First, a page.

I personally experienced my own stress related health issues and recovered. I saw firsthand how the accumulation of stress has a negitive impact on the mind, body, and spirit. Trying to learn stress reducing techniques during a crisis was not the best time to learn new skills. I was in the situation of sink or swim. I had children, so I was not going to let myself sink. I wish I had the skills in place and had been better prepared. I am grateful for the skills I have learned and can now share them with you. Being better prepared I can now minimize the effects of stress. Take time to become familiar with several techniques so you will be better prepared.
Since life is emotionally, mentally, and physically demanding, it is difficult to avoid stress. Stress can be a positive or a negative factor in our lives. With the right tools we can survive and become much stronger.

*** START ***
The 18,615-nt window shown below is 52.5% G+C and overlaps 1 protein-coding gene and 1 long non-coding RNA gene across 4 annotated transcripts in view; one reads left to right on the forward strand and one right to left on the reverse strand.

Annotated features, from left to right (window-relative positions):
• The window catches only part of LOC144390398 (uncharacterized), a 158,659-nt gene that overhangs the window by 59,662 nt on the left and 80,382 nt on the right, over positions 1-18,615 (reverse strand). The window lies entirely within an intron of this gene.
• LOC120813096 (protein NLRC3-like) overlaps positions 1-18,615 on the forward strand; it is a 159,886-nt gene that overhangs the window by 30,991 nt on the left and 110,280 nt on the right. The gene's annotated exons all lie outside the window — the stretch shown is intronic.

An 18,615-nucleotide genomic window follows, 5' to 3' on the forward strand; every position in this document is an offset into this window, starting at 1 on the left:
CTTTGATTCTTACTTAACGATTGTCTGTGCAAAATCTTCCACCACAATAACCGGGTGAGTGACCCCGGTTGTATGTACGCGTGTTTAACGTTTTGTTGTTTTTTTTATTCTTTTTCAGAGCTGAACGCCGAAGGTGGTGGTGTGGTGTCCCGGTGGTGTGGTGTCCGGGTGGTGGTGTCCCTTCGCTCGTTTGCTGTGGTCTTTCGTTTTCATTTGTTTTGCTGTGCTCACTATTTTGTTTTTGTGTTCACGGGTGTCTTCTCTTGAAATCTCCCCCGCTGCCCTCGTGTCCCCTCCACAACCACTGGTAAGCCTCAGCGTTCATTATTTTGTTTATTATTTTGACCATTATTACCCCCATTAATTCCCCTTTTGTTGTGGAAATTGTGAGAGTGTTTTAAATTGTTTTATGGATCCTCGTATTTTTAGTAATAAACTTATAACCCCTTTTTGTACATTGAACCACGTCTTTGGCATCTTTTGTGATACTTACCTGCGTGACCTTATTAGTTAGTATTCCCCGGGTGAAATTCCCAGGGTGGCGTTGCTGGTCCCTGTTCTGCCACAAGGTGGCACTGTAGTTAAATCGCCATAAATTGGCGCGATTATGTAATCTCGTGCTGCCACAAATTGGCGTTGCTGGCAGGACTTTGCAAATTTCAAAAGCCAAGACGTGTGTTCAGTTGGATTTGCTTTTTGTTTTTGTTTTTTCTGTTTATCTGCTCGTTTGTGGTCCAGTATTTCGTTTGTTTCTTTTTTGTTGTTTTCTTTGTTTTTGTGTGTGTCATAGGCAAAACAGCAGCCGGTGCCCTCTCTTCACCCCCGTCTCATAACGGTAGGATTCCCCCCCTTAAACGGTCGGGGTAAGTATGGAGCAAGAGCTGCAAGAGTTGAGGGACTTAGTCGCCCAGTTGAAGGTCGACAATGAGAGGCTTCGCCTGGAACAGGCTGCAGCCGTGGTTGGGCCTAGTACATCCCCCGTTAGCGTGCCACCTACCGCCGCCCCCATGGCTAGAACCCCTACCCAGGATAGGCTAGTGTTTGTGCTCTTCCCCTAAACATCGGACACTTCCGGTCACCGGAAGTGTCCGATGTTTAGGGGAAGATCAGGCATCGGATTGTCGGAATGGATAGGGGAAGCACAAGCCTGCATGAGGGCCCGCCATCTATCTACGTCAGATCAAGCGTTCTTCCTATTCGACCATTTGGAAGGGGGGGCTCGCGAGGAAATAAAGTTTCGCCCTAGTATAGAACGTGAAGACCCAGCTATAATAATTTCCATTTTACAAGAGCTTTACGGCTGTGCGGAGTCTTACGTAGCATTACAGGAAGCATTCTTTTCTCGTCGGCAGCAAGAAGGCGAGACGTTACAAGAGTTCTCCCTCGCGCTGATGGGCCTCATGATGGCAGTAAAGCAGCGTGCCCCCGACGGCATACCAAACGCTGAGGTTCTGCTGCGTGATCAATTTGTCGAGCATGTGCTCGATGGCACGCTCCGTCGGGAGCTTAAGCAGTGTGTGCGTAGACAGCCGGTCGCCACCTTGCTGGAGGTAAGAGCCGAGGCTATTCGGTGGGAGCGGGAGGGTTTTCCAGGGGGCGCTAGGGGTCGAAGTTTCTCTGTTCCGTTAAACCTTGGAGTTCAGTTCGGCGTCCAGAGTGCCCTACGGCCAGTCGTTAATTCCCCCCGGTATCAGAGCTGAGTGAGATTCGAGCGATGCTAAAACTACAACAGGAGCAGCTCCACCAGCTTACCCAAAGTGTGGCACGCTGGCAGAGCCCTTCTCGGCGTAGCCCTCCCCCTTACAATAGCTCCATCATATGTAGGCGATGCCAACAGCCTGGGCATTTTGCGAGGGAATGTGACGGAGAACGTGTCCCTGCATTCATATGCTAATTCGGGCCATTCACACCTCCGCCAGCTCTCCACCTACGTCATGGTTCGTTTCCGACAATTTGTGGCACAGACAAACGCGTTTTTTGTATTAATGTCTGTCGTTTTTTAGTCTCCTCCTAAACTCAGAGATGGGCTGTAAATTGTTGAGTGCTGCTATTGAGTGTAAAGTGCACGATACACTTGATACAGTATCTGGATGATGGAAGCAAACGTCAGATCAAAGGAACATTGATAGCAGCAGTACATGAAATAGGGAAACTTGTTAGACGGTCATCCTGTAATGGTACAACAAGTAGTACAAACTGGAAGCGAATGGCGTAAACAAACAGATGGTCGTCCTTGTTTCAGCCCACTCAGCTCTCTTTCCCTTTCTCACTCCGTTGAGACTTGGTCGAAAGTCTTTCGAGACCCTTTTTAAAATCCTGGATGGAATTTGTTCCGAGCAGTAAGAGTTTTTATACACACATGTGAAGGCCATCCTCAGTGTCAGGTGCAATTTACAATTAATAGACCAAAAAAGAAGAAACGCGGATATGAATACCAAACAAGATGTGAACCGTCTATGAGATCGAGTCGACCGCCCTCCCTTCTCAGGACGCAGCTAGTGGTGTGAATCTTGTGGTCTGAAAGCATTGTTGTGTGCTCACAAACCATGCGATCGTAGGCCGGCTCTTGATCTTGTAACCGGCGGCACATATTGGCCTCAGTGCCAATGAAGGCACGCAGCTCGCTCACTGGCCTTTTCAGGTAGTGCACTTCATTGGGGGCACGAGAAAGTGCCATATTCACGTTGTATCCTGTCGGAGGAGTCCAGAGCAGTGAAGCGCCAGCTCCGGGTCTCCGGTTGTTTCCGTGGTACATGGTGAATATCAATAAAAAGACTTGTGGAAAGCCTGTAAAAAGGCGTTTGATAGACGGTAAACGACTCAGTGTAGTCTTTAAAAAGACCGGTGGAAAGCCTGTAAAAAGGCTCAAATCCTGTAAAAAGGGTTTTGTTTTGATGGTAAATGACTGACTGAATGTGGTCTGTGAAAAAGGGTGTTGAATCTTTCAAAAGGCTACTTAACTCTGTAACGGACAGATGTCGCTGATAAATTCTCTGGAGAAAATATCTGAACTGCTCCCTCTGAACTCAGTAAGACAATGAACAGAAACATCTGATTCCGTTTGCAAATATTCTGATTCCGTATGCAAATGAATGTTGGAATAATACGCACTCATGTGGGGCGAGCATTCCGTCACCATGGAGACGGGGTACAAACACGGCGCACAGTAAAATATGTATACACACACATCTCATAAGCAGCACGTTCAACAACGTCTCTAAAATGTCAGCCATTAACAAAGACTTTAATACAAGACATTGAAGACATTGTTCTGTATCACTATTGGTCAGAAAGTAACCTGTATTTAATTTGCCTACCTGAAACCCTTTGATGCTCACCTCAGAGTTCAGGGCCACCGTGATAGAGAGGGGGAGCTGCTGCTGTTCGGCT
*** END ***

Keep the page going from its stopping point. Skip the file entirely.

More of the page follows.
The Everyday Health Study regarding stress in the United States reports “Prolonged or unremitting stress exacts a stunningly toxic toll on the body, brain, mind, and soul.” We need to restore balance in our lives. When we balance stress with recovery we can bring more positive emotions of joy, peace, positivity, and passion back into our lives. This helps us to have a better perspective on our situation and find the best solutions.
There are three stages to the stress response:
1. The Alarm Stage:
The nervous system goes into alert causing fight, flight, or freeze. The sympathetic nervous system kicks in giving us the energy needed to either fight or flight. Our bodies secrete many stress-related hormones and chemicals. Chronic stress, over time, can be damaging to our bodies.
2. The Resistance Stage:
This is the recovery stage when the threat or situation is gone. The parasympathetic nervous system acts as a brake and decreases the stress response. In times of chronic stress, if measures are not taken, it delays recovery.
3. The Exhaustion Stage: